I haven’t written anything here in a while, and now’s a better time than never. Summer has passed and the days are become shorter as the nights become longer. Winter is about to settle in and here I am working on my Masters.
“What are you studying in Norway?” my friends often ask me.
“A Masters of Science, specialising in Biology,” I reply.
“What are you researching?”
One of the reasons I moved to Norway was to study overseas and gain perspective on how foreign institutes conduct research. And Bergen is just the perfect place for that!
Environmental Toxicology is an important field of study in Norway. Seafood and oil are big exports, and we need to ensure that pollutants from human sources aren’t contaminating the waters and the fish which swim in them! The last thing we want for dinner is a plate of salmon full of pollutants that we can’t even taste or see!
While some toxicologists focus on the impact of pollution on wildlife (as well as what gets into our food!), my focus is more mechanistic. My Masters project aims to understand why contaminants are harmful and how organisms respond during exposure (before we might see any effects).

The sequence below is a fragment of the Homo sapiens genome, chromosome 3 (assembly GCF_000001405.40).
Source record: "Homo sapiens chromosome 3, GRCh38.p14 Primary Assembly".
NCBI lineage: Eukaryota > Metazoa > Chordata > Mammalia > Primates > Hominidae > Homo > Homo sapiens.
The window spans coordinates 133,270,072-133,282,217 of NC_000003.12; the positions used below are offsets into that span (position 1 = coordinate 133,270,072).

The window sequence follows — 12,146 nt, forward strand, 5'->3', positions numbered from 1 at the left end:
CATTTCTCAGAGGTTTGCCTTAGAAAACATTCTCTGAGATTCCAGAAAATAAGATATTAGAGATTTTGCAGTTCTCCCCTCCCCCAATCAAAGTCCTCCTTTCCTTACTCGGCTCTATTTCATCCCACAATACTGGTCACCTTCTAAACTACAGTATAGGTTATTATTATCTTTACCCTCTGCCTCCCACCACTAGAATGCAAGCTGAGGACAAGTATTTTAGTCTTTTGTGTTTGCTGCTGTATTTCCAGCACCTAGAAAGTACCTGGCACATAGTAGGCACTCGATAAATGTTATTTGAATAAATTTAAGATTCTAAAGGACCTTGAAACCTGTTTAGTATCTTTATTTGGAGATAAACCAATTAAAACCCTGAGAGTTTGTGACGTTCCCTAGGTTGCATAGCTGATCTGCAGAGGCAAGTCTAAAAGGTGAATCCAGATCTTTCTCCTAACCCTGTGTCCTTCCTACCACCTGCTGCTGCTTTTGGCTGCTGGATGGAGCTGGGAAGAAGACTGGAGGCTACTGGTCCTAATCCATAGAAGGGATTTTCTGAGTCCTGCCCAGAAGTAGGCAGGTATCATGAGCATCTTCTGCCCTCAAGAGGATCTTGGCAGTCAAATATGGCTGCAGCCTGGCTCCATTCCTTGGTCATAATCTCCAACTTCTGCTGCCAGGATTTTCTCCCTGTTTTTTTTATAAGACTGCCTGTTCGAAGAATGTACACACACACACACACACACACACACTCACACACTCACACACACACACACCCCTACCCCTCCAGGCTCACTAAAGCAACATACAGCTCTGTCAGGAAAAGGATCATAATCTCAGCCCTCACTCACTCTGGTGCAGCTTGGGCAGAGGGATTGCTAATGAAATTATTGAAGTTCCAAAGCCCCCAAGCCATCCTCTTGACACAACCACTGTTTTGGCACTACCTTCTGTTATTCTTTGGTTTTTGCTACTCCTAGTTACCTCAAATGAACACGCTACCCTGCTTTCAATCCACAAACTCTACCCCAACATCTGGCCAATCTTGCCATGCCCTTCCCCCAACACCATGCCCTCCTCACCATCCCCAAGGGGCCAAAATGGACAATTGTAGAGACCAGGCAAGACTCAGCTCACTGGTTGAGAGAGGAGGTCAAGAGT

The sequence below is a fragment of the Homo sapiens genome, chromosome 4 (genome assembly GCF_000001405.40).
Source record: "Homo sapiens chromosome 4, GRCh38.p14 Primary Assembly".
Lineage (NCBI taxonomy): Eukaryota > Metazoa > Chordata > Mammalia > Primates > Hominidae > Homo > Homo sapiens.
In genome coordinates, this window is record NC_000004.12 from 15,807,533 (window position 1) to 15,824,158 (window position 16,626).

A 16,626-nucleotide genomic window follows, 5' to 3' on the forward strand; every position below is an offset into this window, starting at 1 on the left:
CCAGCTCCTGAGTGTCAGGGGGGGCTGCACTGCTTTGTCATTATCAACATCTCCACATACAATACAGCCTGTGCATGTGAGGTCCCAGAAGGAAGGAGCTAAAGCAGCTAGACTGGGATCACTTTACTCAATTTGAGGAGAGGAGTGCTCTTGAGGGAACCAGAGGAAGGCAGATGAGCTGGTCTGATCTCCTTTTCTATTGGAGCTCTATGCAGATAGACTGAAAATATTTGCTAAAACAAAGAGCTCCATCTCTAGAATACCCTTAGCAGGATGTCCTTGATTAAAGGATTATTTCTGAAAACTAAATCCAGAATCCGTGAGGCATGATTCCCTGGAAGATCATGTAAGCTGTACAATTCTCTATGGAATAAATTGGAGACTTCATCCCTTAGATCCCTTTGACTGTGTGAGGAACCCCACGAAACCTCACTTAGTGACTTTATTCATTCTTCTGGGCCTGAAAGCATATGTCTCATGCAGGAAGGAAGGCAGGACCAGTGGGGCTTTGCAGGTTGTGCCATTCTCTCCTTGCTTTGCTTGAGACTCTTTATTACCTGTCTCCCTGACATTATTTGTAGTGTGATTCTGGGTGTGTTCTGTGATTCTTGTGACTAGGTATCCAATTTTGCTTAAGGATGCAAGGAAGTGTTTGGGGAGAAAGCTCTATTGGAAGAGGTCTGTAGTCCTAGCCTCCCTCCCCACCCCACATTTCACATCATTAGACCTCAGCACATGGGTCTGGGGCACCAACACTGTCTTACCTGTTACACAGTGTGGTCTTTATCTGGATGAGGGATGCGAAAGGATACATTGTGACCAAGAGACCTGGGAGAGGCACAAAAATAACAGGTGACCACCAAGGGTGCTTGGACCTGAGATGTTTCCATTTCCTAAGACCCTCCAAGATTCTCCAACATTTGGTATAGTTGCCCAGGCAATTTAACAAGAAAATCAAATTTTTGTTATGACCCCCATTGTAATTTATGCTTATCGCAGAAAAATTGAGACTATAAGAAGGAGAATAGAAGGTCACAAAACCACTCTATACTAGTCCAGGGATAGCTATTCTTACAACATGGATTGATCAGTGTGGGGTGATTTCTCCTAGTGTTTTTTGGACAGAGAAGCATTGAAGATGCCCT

How can I test this? I can’t simply take a fish from the water or any other animal for that matter and expose them to pollutants. It’s unethical. But I can take samples from species and use biomolecular technology to ‘cut out’ parts of cells which act when exposed to pollutants. I can investigate what these bits of the cell do, and link it back to how the species might respond overall.
Over the next year, I’ll be using various techniques in the lab to try to answer this question. There are many ways we can find out what’s going on at cellular and DNA level of a species, even if we can’t see these cells and their bits and pieces with our naked eye! Some of the answers I find could contribute to future methods in toxicity testing, and provide valuable information to up and coming researchers. Environmental Toxicology is pretty cool if you ask me!